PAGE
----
Come, beach your canoe where I beach mine. Plant a dripping Teva sandal on a firm rock that won’t teeter, climb out of the canoe and stretch your legs. The portage is a green, leafy tunnel leading into the woods. Let’s take it and see where it leads.
Sometimes a portage is a passageway between two lakes, a link when canoeists paddle a circle route. It is marked with a black dotted line on a map that gives no indication whether one’s Teva sandal will scramble over pine needles or sink into muskeg.
Sometimes a portage circumvents a waterfall or a weir. In this case, the portage makes navigation of the waterway possible. It opens a passage that would otherwise be closed.
The Leafs take portages in my new book, Portage: a Family, a Canoe, and the Search for the Good Life. Sometimes we decide not to take them, and conclude later that it was a mistake. Or, we bask in the exhilaration of having tested our skill and run white water.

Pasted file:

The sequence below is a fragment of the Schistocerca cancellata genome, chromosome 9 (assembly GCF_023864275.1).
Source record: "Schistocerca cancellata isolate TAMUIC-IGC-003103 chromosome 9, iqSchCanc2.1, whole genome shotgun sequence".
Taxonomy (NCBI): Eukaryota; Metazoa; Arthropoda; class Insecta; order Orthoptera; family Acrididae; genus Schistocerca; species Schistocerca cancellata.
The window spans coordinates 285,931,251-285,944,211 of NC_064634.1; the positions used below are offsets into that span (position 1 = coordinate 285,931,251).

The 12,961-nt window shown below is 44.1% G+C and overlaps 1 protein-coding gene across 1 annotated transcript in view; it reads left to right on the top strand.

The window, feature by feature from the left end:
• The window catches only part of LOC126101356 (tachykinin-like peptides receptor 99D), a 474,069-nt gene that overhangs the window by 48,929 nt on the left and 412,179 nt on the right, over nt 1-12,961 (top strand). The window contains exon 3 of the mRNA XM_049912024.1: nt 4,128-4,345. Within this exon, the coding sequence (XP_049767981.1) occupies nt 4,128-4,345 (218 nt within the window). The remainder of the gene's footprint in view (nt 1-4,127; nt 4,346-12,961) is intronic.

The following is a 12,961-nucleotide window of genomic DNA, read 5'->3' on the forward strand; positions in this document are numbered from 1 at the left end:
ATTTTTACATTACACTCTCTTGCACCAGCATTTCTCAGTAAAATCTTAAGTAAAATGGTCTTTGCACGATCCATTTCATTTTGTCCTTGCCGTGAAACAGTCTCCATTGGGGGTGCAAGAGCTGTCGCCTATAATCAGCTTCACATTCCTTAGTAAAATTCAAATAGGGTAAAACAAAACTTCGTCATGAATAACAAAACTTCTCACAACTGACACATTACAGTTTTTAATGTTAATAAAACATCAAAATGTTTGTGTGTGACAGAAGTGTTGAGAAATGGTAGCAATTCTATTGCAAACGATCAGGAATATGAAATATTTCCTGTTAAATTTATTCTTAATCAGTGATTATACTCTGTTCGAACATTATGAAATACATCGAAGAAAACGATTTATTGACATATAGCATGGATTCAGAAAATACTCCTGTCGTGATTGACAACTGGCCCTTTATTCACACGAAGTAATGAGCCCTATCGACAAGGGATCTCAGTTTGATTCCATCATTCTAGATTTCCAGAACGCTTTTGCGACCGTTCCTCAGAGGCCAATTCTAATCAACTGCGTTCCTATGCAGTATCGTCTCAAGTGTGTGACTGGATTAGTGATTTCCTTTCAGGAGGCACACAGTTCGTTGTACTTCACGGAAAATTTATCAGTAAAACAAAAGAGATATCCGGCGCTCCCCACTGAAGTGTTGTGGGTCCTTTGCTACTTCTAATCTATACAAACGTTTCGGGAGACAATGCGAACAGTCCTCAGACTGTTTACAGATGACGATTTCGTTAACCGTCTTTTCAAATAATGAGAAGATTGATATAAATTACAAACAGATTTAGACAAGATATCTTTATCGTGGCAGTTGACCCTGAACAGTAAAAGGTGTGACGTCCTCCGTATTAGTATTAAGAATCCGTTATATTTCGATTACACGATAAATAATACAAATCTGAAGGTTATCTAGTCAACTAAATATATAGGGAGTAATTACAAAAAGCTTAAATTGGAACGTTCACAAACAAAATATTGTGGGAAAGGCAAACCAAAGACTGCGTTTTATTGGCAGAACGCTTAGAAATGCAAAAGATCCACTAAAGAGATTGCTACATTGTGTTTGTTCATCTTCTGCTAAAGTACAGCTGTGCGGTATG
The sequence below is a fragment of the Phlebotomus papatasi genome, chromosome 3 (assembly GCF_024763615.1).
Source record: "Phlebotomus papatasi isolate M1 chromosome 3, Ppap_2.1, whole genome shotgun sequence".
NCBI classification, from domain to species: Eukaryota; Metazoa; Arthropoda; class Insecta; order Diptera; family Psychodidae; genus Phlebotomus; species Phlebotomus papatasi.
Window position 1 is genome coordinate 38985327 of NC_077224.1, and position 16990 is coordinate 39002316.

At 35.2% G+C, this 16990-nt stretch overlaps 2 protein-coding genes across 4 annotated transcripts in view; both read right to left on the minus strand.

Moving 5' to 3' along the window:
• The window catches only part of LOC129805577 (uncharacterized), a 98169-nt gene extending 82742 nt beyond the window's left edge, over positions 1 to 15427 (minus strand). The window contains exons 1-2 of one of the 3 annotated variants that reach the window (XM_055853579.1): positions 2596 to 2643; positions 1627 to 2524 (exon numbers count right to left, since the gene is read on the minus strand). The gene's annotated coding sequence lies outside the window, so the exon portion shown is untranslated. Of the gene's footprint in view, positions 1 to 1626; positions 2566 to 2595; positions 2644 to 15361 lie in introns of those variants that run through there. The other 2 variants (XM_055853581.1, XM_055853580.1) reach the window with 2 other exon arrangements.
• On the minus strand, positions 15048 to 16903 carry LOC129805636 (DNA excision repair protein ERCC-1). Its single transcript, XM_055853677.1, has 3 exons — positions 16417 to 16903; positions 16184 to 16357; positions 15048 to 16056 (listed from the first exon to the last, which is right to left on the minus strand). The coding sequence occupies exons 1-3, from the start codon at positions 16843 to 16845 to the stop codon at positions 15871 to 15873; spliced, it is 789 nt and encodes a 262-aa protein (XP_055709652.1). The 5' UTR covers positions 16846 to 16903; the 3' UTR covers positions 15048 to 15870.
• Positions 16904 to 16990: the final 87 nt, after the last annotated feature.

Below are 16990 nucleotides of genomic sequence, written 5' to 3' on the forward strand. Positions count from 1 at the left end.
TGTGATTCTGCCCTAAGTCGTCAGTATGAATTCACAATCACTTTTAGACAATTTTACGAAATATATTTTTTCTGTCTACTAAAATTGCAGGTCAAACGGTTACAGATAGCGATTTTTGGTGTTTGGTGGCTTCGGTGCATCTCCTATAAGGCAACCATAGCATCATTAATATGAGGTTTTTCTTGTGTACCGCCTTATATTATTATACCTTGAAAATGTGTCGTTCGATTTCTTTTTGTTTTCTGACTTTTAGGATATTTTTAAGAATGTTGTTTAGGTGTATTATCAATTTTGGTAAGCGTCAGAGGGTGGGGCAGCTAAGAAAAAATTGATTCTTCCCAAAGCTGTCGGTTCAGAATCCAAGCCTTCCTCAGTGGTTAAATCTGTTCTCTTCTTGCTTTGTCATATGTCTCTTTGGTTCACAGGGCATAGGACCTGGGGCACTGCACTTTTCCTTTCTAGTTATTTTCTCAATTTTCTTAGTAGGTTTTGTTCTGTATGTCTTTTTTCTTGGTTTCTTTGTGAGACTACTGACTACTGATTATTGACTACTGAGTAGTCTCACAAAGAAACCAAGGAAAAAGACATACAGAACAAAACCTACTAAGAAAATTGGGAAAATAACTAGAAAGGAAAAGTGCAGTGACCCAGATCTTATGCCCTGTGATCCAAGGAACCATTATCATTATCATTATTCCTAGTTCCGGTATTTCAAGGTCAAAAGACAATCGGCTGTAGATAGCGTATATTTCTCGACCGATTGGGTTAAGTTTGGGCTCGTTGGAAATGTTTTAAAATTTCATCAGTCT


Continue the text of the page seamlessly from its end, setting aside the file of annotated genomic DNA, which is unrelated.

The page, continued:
In any case, a portage is an interlude, a chance to leave the canoe and live differently for a while. Exchange water for land. Wind and waves for biting insects. The far view of shorelines for the near view of mosses and flowers. In this blog, I will write about the journey—what we bring along, what we leave behind; whether we choose to travel with crowds or opt for solitude and an unconventional landscape.
So, shoulder your pack and head up the path. Let’s go into the woods.